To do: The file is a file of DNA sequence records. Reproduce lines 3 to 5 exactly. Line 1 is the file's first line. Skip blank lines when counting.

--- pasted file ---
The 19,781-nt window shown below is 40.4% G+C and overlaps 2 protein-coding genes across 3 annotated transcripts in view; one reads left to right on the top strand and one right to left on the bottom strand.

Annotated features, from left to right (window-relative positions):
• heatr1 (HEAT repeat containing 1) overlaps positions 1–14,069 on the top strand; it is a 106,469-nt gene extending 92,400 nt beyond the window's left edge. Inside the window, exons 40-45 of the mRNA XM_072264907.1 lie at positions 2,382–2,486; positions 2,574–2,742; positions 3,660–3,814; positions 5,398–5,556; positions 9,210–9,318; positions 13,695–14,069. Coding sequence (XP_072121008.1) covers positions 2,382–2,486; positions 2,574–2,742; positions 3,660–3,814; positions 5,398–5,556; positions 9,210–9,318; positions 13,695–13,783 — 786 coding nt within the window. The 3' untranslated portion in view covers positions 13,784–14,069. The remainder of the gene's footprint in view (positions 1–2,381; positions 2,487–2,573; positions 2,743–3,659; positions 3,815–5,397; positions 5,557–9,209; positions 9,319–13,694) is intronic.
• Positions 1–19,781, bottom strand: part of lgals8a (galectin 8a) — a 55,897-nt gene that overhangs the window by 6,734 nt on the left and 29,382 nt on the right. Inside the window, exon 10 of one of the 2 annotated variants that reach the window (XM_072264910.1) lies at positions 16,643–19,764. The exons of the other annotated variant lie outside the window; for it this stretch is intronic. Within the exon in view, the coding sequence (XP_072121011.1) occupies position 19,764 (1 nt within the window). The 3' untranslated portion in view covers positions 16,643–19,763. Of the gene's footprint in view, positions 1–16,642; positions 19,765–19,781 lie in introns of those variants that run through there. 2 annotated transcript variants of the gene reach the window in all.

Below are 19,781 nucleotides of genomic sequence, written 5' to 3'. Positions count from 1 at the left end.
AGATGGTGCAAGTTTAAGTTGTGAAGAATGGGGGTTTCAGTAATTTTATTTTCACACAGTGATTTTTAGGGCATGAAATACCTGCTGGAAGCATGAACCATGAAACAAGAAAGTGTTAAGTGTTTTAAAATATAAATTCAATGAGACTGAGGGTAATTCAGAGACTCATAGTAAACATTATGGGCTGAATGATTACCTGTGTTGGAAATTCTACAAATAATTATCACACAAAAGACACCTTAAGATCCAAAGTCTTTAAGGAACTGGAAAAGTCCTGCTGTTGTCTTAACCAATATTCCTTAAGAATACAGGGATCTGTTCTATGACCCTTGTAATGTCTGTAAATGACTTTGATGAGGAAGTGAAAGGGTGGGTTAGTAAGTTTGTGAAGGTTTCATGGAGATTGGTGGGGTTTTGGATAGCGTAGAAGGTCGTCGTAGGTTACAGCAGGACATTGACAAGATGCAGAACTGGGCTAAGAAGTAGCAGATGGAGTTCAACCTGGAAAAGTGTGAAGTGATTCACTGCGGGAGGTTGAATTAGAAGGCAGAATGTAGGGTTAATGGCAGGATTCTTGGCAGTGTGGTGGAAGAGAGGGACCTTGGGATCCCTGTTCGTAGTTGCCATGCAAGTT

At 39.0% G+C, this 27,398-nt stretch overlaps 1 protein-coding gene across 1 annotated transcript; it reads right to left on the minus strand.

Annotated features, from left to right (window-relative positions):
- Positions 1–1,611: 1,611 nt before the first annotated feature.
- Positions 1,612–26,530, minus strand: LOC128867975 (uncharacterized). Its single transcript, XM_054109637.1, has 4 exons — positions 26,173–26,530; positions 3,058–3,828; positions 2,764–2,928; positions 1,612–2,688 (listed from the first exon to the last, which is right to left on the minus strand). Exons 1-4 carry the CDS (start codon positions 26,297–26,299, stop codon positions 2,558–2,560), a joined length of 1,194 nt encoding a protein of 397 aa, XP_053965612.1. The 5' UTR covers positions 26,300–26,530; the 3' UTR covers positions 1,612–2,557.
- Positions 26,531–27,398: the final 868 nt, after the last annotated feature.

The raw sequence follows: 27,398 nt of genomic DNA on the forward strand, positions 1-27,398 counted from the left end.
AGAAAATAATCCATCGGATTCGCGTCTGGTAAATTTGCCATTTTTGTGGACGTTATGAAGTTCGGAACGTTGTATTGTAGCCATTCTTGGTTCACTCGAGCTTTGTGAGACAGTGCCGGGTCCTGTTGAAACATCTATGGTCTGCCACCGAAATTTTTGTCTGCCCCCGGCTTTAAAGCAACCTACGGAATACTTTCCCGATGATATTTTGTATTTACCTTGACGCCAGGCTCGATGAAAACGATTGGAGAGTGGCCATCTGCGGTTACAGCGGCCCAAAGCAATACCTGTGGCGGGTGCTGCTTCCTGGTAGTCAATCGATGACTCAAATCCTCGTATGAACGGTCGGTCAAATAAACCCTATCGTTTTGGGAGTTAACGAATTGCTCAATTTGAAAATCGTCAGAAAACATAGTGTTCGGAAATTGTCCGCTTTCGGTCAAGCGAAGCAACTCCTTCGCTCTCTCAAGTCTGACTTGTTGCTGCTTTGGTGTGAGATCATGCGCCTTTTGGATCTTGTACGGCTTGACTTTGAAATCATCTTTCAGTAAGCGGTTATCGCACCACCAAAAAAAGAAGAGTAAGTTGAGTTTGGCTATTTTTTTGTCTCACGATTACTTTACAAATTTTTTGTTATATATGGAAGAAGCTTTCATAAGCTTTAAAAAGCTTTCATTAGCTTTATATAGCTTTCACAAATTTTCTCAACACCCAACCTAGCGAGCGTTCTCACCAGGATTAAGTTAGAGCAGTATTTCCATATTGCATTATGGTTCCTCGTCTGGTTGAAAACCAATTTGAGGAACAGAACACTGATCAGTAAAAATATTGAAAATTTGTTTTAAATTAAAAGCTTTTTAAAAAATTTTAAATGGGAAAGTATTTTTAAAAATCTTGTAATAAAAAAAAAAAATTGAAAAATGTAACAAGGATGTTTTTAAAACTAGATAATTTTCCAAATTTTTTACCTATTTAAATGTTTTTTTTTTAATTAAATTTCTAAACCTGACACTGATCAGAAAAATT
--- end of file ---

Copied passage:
• heatr1 (HEAT repeat containing 1) overlaps positions 1–14,069 on the top strand; it is a 106,469-nt gene extending 92,400 nt beyond the window's left edge. Inside the window, exons 40-45 of the mRNA XM_072264907.1 lie at positions 2,382–2,486; positions 2,574–2,742; positions 3,660–3,814; positions 5,398–5,556; positions 9,210–9,318; positions 13,695–14,069. Coding sequence (XP_072121008.1) covers positions 2,382–2,486; positions 2,574–2,742; positions 3,660–3,814; positions 5,398–5,556; positions 9,210–9,318; positions 13,695–13,783 — 786 coding nt within the window. The 3' untranslated portion in view covers positions 13,784–14,069. The remainder of the gene's footprint in view (positions 1–2,381; positions 2,487–2,573; positions 2,743–3,659; positions 3,815–5,397; positions 5,557–9,209; positions 9,319–13,694) is intronic.
• Positions 1–19,781, bottom strand: part of lgals8a (galectin 8a) — a 55,897-nt gene that overhangs the window by 6,734 nt on the left and 29,382 nt on the right. Inside the window, exon 10 of one of the 2 annotated variants that reach the window (XM_072264910.1) lies at positions 16,643–19,764. The exons of the other annotated variant lie outside the window; for it this stretch is intronic. Within the exon in view, the coding sequence (XP_072121011.1) occupies position 19,764 (1 nt within the window). The 3' untranslated portion in view covers positions 16,643–19,763. Of the gene's footprint in view, positions 1–16,642; positions 19,765–19,781 lie in introns of those variants that run through there. 2 annotated transcript variants of the gene reach the window in all.

Below are 19,781 nucleotides of genomic sequence, written 5' to 3'. Positions count from 1 at the left end.